I am newly hooked on Google Reader (thanks Hill & Whit for introducing me to it – where has it been all these years?!?). It is so nice to go to one tab on my browser and have SO many articles available for me to read – articles that are of interest to ME (since I added them to the Reader, they DO interest ME).
What do you use?
There are plenty of apps and services that just let you add your favorite blogs and keep up with their feeds, but what about apps that help you discover new and interesting news, things you wouldn’t have found on your own? This week we’re going to look at five apps that deliver a curated news experience, even if they include your own feeds.
Earlier in the week we asked you which applications or services you used when you wanted to read the news of the day, which site or services you trusted to deliver new and interesting news to you beyond your favorite RSS feeds. You responded, and now we’re back to highlight the top five, based on your recommendations.
The beauty of Feedly is that it’s available for iOS and Android, as well as most major browsers, including Chrome, Firefox, and Safari. Add it to your browser or mobile device, and you have a gateway to the latest breaking news, some of the best blogs on the Web, and you can still add your own favorites, customize your news reading experience, and add the sites that you read most often. You get an image and multimedia-rich reading experience in a minimalist interface that lets you focus on reading the news. When you’re ready, you can share interesting topics with friends on Facebook, Twitter, and Google+. Plus, it’s completely free.
Google News and Google Reader are still probably the most popular news aggregation services on the Web, when you consider them combined. Google Reader is a robust feed reader, and allows you to add as many feeds as you like, organize them, and read everything, selected topics or feeds, or just everything you missed since your last update. It’s look could use an overhaul, but it works and it’s free. Google News is similar: it just got a facelift, but it’s a news service that aggregates thousands of blogs, newspapers, news organizations, and online magazines around the web and delivers trending and interesting content to you almost instantaneously. More than a few people I know have it set as their browser’s home page.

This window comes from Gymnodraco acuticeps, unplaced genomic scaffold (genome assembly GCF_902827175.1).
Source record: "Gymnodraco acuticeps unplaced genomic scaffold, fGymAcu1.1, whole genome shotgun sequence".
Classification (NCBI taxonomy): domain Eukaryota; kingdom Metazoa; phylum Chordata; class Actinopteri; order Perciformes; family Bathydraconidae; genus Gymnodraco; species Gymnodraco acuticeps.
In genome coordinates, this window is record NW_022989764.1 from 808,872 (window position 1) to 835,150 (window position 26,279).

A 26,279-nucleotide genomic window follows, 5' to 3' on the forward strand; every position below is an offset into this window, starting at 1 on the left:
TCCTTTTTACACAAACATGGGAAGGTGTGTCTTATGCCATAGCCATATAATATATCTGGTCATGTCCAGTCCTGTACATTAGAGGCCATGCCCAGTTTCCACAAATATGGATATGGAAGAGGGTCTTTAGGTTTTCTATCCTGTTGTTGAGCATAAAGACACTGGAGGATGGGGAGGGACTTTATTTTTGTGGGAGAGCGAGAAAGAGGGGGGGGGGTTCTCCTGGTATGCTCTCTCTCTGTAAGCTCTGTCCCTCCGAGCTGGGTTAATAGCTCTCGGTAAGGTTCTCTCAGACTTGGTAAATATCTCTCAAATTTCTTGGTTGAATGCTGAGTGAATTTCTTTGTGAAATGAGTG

Fark has long survived as one of the web’s most popular sites, and one of the web’s most trusted sources for a wide variety of important, interesting, and thoughtful topics…as well as offbeat and hilarious news that you won’t find listed anywhere else on the web. Best of all, there are real people behind the service making sure that the best stories float to the top and the uninteresting ones disappear, still a different approach from the latest generation of social and crowd-curated news sites. If you’re looking for an entertaining take on the news of the day, Fark and its community are the place to go.
Available for iOS (both iPhone and iPad) and Android, Pulse does the wrangling for you and sources the best news of the day that the service thinks you’ll be interested to read. It then pushes that information through to you in an attractive, tiled interface that lets you quickly tap a story to read it or watch a video. You can still add your favorite topics and web sites, and you still have some control over what sources you read and what topics you read about, but if you want a single-glance at the day’s top stories, Pulse does a great job of delivering it to you on the go.
News360 is available as a webapp and for almost every mobile platform, including iOS (iPhone and iPad,) Android, Windows Phone 7, and the BlackBerry Playbook. The app is one of the first news applications that hooks into your social networks like Facebook and Twitter to learn more about you and the topics that interest you. It then uses that information to customize the news it delivers to you so you’re never presented with a story that’s uninteresting. The interface on all platforms is attractive, and rich with images and video. News360 does an incredible job of anticipating what you’d like to read and then giving it to you.